• Never had to tape-record a song he liked off the radio
  • Remember looking up a pizzeria in the yellow pages? Markelle Fultz doesn’t.
  • Missed some playing time last year due to knee soreness.
  • No VHS tapes to rewind, therefore no opportunities to learn the mechanics of kindness.

The 76ers surely weighed all these factors before making their pick. Now, it’s up to the player to navigate the ups and downs of a life in the pros. Thankfully for Fultz, he will have time to develop—and catch up on Mad About You reruns. Appreciating Paul Reiser and Helen Hunt’s chemistry will prove invaluable in the modern pace-and-space NBA.

June 22 2017 7:08 PM

Democrats Calling the GOP Health Care Bill Mean Are Impotent and Pathetic

Last week, behind closed doors, Donald Trump apparently called the House health care bill mean. Unlike pretty much everything else the president has done since taking office, this description played to great popular acclaim. The word was like a wisp of a song that got caught in the country’s head—a tune by Taylor Swift, perhaps: Why did the Grand Old Party have to be so mean?

On Thursday, Senate minority leader Chuck Schumer upped the rhetorical ante, critiquing the Senate’s Better Care Reconciliation Act by dramatically scribbling an -er on a piece of poster board.


Also on Thursday, Barack Obama wrote a Facebook post decrying the “fundamental meanness at the core of this legislation,” noting the act would snatch coverage away from 23 million Americans.

While we wait for the bill to pass and plunge whole swathes of the nation into crisis, let’s muse for a moment on this childlike descriptor. Mean. It contains the requisite letters to compose the word men, which is great if you’re racking your brain for epithets for a law that identifies womanhood as a costly preexisting condition. It rhymes with green, which is the color of the dollars that insurance and drug companies will bathe in as old people, pregnant people, and people with mental health issues lose their access to affordable health services. Mean also carries the slightly archaic connotation of miserliness or selfishness, and of shoddiness, too. I don’t need to belabor the salience of those qualities as we watch a measure scotch-taped together out of the cruel fragments of Scrooge McDuck’s id work its way through the House of Representatives.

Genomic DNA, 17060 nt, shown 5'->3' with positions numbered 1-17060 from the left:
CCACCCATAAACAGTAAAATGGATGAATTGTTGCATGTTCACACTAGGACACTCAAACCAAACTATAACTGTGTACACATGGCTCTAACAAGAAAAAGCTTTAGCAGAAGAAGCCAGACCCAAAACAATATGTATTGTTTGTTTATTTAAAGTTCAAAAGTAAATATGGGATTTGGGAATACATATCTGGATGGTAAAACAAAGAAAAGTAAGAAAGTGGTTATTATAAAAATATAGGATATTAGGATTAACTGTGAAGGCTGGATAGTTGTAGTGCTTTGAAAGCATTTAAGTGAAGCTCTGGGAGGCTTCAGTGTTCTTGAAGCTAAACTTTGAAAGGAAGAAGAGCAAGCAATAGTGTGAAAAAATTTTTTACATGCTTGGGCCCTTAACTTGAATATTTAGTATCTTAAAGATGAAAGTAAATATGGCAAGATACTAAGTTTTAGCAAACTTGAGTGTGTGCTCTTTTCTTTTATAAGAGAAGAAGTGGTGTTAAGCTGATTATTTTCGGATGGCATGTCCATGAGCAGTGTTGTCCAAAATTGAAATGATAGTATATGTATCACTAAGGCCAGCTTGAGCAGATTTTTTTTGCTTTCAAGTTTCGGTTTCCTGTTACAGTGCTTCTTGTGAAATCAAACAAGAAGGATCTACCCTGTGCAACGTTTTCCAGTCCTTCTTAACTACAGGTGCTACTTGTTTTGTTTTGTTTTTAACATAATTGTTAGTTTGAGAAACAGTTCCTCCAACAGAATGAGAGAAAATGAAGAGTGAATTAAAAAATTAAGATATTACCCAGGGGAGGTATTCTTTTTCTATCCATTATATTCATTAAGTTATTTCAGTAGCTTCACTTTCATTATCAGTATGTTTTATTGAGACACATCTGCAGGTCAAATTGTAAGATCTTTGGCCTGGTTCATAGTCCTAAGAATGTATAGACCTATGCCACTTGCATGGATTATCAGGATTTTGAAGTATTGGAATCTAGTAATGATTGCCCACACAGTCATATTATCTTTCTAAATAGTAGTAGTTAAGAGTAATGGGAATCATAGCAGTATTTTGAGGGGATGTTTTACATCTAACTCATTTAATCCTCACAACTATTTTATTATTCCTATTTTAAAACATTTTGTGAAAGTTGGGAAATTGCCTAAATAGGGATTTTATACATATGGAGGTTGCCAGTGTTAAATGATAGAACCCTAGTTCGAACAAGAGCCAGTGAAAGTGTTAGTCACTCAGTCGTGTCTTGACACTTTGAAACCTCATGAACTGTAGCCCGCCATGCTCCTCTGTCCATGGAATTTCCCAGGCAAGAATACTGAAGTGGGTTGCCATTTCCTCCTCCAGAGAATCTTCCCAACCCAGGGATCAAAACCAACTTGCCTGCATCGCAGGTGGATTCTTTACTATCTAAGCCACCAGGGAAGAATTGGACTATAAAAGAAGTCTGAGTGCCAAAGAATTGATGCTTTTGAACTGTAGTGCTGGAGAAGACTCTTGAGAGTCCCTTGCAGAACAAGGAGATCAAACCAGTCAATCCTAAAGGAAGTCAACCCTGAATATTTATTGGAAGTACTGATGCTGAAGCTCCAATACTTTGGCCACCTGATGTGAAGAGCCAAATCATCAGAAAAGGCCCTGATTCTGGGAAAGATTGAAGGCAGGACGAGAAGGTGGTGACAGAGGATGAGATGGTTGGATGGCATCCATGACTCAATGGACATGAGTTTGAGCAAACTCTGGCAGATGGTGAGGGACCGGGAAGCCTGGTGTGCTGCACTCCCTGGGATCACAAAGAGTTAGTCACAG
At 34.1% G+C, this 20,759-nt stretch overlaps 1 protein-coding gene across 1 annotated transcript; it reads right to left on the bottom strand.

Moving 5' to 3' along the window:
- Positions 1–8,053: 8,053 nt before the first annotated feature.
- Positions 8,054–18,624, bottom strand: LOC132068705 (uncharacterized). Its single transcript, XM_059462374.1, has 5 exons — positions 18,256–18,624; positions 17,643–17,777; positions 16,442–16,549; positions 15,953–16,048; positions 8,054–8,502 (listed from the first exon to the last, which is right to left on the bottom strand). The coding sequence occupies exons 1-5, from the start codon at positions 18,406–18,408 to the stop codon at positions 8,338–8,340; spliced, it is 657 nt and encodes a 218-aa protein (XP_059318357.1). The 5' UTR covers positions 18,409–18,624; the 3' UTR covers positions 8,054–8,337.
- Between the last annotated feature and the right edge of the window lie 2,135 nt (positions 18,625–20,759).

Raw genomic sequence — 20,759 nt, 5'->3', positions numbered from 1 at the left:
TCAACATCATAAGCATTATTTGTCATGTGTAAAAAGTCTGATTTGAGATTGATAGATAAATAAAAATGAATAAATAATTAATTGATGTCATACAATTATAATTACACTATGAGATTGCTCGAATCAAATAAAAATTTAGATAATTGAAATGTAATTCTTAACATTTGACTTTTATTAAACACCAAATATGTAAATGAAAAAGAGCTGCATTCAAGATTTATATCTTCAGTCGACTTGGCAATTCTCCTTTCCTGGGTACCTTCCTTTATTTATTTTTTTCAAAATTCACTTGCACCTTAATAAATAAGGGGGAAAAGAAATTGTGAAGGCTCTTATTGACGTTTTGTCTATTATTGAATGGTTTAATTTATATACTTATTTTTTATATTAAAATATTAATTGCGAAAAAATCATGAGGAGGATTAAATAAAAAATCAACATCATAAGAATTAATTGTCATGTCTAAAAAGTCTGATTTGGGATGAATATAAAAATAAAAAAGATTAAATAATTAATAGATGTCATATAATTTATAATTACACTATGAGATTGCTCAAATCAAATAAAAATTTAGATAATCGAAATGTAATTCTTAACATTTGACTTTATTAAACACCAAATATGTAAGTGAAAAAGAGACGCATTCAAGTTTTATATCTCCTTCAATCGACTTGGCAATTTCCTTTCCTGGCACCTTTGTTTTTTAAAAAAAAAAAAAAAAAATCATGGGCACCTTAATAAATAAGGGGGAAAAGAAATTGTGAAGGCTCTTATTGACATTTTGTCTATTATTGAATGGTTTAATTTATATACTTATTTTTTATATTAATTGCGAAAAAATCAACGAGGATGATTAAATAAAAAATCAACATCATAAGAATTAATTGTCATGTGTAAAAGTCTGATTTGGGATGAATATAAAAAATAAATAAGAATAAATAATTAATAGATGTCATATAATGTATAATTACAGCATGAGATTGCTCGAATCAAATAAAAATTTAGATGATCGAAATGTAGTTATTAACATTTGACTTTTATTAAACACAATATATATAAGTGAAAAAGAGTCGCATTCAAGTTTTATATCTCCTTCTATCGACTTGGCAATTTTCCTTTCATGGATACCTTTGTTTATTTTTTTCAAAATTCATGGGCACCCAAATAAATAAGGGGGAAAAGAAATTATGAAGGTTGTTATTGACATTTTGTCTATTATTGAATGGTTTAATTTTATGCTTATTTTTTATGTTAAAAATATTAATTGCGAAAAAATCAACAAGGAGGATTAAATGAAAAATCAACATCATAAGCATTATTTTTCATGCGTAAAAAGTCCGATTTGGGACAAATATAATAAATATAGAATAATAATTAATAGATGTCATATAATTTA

When Trump used the word mean, it seemed at once inadequate and innocent—a plaintive plea from the mouth of a babe. The president’s moral imagination is a Chinese violin with only two strings: nice and mean. The House bill plucked the second one.

When Schumer used the comparative meaner, it seemed full of foolishness. The Democrats were so absorbed in and amused by their lame performance of outrage that they turned genuine moral indignation into kindergarten-grade insult comedy. That bill was mean. This bill is mean-ER. We’ve got your votes, amirite?

Obama’s meanness, however, felt just right, drawing attention to Republicans’ small-mindedness as well as their cruelty. The effect was similar to Hillary Clinton’s reclaiming of nasty. Sometimes it takes an adult to reveal a six-year-old’s unintentional eloquence.

June 22 2017 6:27 PM

Today's Impeach-O-Meter: Comey Better Hope There Aren't Tapes! Also, There Aren't Tapes.

In the tradition of the Clintonometer and the Trump Apocalypse Watch, the Impeach-O-Meter is a wildly subjective and speculative daily estimate of the likelihood that Donald Trump leaves office before his term ends, whether by being impeached (and convicted) or by resigning under threat of same.

Two big-deal things happened today: 1) Trump announced that he hadn't actually recorded his conversations with James Comey. 2) Republican senators introduced their version of an Obamacare replacement bill, which turns out to be even harsher in some respects than the House's version.


Number one means that Trump almost certainly won't be able to prove his claim that Comey lied about Trump's obstruction-y comments about the FBI investigation of Michael Flynn. Number two means that the possibilty of tens of millions of Americans losing health coverage because of a bill passed on a party-line basis by Republicans just got one step closer to being a reality.

Neither event is helpful for Trump, but both were more or less expected, so we'll only raise today's likelihood by a few percentage points.

Photo illustration by Natalie Matthews-Ramo. Photos by Chip Somodevilla/Getty Images, Win McNamee/Getty Images, Chris Kleponis-Pool/Getty Images, Drew Angerer/Getty Images, and Peter Parks-Pool/Getty Images.

Photo illustration by Natalie Matthews-Ramo. Photos by Chip Somodevilla/Getty Images, Win McNamee/Getty Images, Chris Kleponis-Pool/Getty Images, Drew Angerer/Getty Images, and Peter Parks-Pool/Getty Images.